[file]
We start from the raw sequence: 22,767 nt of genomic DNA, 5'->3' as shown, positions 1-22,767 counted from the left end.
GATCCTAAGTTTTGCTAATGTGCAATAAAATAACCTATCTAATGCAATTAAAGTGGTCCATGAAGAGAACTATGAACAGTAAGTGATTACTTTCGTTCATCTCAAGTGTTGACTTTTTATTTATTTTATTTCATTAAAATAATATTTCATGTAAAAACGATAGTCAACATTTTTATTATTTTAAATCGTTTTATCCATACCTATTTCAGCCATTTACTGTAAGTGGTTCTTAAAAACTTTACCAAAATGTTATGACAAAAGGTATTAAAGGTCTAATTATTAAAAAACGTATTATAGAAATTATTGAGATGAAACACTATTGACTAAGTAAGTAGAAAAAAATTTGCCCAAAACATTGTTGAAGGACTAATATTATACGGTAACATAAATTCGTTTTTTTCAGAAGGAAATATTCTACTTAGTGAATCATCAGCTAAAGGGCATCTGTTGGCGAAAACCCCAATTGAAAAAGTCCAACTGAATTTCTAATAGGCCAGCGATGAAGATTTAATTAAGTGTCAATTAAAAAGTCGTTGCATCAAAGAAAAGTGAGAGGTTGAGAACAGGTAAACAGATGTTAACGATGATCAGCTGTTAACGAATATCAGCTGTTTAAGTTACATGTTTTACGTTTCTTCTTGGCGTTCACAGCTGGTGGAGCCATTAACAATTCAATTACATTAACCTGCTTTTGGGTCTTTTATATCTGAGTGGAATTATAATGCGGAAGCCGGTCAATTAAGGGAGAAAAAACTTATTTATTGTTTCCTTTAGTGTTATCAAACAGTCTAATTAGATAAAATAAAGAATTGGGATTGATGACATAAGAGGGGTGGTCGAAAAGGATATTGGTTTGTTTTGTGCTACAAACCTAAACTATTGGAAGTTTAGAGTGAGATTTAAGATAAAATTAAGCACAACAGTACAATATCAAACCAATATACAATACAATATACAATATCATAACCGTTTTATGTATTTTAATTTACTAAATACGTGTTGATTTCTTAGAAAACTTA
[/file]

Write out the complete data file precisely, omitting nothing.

We start from the raw sequence: 22,767 nt of genomic DNA, 5'->3' as shown, positions 1-22,767 counted from the left end.
GATCCTAAGTTTTGCTAATGTGCAATAAAATAACCTATCTAATGCAATTAAAGTGGTCCATGAAGAGAACTATGAACAGTAAGTGATTACTTTCGTTCATCTCAAGTGTTGACTTTTTATTTATTTTATTTCATTAAAATAATATTTCATGTAAAAACGATAGTCAACATTTTTATTATTTTAAATCGTTTTATCCATACCTATTTCAGCCATTTACTGTAAGTGGTTCTTAAAAACTTTACCAAAATGTTATGACAAAAGGTATTAAAGGTCTAATTATTAAAAAACGTATTATAGAAATTATTGAGATGAAACACTATTGACTAAGTAAGTAGAAAAAAATTTGCCCAAAACATTGTTGAAGGACTAATATTATACGGTAACATAAATTCGTTTTTTTCAGAAGGAAATATTCTACTTAGTGAATCATCAGCTAAAGGGCATCTGTTGGCGAAAACCCCAATTGAAAAAGTCCAACTGAATTTCTAATAGGCCAGCGATGAAGATTTAATTAAGTGTCAATTAAAAAGTCGTTGCATCAAAGAAAAGTGAGAGGTTGAGAACAGGTAAACAGATGTTAACGATGATCAGCTGTTAACGAATATCAGCTGTTTAAGTTACATGTTTTACGTTTCTTCTTGGCGTTCACAGCTGGTGGAGCCATTAACAATTCAATTACATTAACCTGCTTTTGGGTCTTTTATATCTGAGTGGAATTATAATGCGGAAGCCGGTCAATTAAGGGAGAAAAAACTTATTTATTGTTTCCTTTAGTGTTATCAAACAGTCTAATTAGATAAAATAAAGAATTGGGATTGATGACATAAGAGGGGTGGTCGAAAAGGATATTGGTTTGTTTTGTGCTACAAACCTAAACTATTGGAAGTTTAGAGTGAGATTTAAGATAAAATTAAGCACAACAGTACAATATCAAACCAATATACAATACAATATACAATATCATAACCGTTTTATGTATTTTAATTTACTAAATACGTGTTGATTTCTTAGAAAACTTA